Well, that’s precisely what the great state of California is trying to do with a new statute that small businesses are challenging in the case of Chamber of Commerce v. Brown.  It’s a little bit more complicated than I outline above because the case implicates highly technical provisions of the National Labor Relations Act (and previous Supreme Court interpretations thereof), but the gist is that California is attempting to silence employers by tying speech restrictions to unrelated state spending.  For reasons that the petitioners ably present in their briefs and that I summarize in a podcast and in Cato’s own amicus brief, the Supreme Court should strike down this statute.

In any event, that’s the background to my trip to the Court to hear argument in Chamber v. Brown today.  (The plaza in front of the courthouse steps was remarkably free of demonstrators after yesterday’s hoopla surrounding the DC Gun Ban case.)  I’ll save you the detailed summary of the argument, but suffice it to say that the outcome will almost certainly go against California.  It’s always dicey predicting the scorecard, but based on oral argument it will probably be 7-2, 6-3, or maybe 6-1-2.  On one side, Justices Scalia and Alito and Chief Justice Roberts were safely on the side of free speech; Justices Justice Souter surprisingly led the charge against California’s interpretation of labor law; Justice Breyer, though skeptical, will likely write his own opinion agreeing in the Court’s opinion for separate reasons or possibly calling for remand rather than strict reversal; and Justice Thomas was silent but is expected to join the majority.  On the other side, Justices Stevens and Ginsberg seem to have no problem with California’s regulation.  On his own side as usual, Justice Kennedy’s vote seems to be up for grabs, but – based on his decisions in previous labor and regulatory preemption cases – I would bet on him siding with the majority.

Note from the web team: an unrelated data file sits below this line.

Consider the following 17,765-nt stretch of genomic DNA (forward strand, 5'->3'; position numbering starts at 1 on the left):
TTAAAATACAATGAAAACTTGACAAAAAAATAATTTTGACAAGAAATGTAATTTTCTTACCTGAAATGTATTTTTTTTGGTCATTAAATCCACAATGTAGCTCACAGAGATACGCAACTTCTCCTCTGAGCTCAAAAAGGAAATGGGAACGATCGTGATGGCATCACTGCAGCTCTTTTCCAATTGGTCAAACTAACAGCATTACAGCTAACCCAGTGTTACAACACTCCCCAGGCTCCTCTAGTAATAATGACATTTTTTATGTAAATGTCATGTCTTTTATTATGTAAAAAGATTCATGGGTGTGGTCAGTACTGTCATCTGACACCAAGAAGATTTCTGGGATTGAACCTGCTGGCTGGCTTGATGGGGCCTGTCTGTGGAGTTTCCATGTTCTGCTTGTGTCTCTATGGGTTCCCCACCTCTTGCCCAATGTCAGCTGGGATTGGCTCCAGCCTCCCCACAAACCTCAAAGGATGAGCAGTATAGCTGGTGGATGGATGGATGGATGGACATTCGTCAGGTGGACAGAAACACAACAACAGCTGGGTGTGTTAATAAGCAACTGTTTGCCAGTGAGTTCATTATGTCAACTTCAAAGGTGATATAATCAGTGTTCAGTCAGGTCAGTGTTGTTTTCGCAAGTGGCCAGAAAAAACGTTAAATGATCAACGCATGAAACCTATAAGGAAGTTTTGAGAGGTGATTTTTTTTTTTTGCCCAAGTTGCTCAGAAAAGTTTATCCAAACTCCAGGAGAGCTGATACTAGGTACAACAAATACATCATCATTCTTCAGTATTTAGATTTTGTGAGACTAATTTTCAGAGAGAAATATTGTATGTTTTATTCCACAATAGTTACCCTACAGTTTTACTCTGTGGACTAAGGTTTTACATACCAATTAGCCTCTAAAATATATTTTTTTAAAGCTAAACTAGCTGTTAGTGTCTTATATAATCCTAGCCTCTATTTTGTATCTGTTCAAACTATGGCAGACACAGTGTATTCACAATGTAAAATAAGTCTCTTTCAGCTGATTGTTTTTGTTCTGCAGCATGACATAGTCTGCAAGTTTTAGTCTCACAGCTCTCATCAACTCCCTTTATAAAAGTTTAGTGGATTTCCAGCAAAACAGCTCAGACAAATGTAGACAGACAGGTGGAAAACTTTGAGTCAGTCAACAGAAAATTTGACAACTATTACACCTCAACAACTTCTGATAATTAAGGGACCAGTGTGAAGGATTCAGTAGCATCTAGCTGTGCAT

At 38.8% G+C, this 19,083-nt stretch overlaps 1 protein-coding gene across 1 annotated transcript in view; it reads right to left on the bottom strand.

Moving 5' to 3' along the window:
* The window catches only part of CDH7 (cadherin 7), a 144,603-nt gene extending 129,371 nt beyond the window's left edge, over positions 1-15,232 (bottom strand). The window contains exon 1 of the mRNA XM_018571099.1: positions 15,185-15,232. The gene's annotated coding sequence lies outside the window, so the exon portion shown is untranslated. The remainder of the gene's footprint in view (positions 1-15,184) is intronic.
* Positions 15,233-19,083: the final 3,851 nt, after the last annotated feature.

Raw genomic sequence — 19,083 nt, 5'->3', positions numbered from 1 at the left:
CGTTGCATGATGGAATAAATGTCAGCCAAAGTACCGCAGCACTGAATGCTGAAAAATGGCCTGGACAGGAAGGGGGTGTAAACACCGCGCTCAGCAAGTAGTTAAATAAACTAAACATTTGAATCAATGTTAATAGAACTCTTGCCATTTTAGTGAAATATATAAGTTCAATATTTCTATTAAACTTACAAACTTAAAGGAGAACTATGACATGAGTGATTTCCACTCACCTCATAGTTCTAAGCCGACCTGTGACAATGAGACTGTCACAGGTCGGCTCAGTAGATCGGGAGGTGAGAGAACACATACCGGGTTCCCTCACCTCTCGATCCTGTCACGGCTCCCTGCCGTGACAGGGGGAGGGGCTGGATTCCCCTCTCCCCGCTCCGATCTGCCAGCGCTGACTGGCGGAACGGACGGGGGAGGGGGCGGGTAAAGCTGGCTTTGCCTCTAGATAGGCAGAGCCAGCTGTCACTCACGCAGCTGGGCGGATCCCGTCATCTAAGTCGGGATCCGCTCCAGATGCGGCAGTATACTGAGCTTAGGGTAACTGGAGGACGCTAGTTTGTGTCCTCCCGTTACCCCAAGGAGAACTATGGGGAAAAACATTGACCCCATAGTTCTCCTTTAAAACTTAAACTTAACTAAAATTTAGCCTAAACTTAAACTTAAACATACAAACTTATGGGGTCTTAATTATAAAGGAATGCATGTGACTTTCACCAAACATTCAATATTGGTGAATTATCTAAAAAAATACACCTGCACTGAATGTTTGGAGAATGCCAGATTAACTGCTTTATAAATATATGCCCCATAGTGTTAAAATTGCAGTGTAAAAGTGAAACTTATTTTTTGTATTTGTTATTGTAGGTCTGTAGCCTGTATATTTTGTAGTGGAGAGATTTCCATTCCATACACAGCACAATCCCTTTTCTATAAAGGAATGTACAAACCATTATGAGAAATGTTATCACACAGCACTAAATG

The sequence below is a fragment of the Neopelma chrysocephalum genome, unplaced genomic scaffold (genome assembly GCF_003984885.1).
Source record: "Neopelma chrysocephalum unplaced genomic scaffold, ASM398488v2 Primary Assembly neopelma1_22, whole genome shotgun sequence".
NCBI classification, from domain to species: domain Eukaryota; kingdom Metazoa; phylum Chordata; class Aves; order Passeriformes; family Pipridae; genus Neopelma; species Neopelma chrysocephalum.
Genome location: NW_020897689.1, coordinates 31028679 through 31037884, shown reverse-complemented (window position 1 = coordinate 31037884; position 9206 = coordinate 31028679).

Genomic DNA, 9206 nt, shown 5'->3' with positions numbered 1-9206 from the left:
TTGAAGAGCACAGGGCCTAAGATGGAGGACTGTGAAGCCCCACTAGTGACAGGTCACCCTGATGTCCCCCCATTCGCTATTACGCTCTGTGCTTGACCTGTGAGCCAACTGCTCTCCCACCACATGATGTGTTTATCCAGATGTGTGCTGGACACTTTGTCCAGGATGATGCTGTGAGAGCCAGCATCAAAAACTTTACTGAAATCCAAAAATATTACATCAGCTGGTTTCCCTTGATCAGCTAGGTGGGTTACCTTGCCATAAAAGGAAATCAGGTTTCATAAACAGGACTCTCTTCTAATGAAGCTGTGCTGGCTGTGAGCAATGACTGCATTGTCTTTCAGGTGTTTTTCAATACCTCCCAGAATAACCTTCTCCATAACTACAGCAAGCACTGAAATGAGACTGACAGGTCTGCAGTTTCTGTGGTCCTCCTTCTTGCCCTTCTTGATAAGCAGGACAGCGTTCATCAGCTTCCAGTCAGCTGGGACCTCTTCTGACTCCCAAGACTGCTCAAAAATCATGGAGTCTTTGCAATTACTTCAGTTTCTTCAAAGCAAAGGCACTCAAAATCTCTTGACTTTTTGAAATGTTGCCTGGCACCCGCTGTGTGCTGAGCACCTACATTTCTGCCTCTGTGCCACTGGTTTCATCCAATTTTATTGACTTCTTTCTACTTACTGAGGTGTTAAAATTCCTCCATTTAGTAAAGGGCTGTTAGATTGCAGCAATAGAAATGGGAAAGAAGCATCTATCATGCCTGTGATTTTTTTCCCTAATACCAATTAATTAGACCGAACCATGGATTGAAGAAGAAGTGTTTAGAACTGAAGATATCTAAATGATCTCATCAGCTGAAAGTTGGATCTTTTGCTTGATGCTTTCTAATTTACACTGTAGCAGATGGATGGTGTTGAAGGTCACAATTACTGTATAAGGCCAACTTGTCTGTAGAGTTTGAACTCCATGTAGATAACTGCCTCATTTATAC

In short, California employers will live to speak another day.